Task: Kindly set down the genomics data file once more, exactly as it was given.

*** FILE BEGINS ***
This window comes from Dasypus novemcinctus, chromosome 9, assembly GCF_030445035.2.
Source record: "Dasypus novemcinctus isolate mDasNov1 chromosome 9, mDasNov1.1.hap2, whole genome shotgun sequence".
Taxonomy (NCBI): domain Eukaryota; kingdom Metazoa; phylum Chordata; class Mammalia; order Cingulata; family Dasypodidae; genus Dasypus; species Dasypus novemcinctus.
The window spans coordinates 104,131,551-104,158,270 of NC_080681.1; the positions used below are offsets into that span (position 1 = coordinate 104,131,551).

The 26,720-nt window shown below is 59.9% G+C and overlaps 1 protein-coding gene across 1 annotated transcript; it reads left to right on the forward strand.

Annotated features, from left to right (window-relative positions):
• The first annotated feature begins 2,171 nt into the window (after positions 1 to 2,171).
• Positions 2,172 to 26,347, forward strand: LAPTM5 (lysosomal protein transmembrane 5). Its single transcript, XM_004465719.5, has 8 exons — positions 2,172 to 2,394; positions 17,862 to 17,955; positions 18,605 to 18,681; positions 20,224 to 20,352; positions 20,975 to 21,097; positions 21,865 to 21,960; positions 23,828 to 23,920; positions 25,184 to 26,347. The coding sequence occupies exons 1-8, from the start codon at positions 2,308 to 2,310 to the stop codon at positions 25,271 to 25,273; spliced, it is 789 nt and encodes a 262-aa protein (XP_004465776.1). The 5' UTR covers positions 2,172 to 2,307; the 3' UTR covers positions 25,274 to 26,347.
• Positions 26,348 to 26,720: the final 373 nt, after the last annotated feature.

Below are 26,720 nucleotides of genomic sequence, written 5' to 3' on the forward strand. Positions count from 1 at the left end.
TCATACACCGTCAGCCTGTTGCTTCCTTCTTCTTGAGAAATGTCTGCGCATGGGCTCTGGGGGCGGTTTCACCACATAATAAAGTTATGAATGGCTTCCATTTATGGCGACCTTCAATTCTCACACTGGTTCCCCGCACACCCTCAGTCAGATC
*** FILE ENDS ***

This window comes from Dasypus novemcinctus, chromosome 9, assembly GCF_030445035.2.
Source record: "Dasypus novemcinctus isolate mDasNov1 chromosome 9, mDasNov1.1.hap2, whole genome shotgun sequence".
Taxonomy (NCBI): domain Eukaryota; kingdom Metazoa; phylum Chordata; class Mammalia; order Cingulata; family Dasypodidae; genus Dasypus; species Dasypus novemcinctus.
The window spans coordinates 104,131,551-104,158,270 of NC_080681.1; the positions used below are offsets into that span (position 1 = coordinate 104,131,551).

The 26,720-nt window shown below is 59.9% G+C and overlaps 1 protein-coding gene across 1 annotated transcript; it reads left to right on the forward strand.

Annotated features, from left to right (window-relative positions):
• The first annotated feature begins 2,171 nt into the window (after positions 1 to 2,171).
• Positions 2,172 to 26,347, forward strand: LAPTM5 (lysosomal protein transmembrane 5). Its single transcript, XM_004465719.5, has 8 exons — positions 2,172 to 2,394; positions 17,862 to 17,955; positions 18,605 to 18,681; positions 20,224 to 20,352; positions 20,975 to 21,097; positions 21,865 to 21,960; positions 23,828 to 23,920; positions 25,184 to 26,347. The coding sequence occupies exons 1-8, from the start codon at positions 2,308 to 2,310 to the stop codon at positions 25,271 to 25,273; spliced, it is 789 nt and encodes a 262-aa protein (XP_004465776.1). The 5' UTR covers positions 2,172 to 2,307; the 3' UTR covers positions 25,274 to 26,347.
• Positions 26,348 to 26,720: the final 373 nt, after the last annotated feature.

Below are 26,720 nucleotides of genomic sequence, written 5' to 3' on the forward strand. Positions count from 1 at the left end.
TCATACACCGTCAGCCTGTTGCTTCCTTCTTCTTGAGAAATGTCTGCGCATGGGCTCTGGGGGCGGTTTCACCACATAATAAAGTTATGAATGGCTTCCATTTATGGCGACCTTCAATTCTCACACTGGTTCCCCGCACACCCTCAGTCAGATC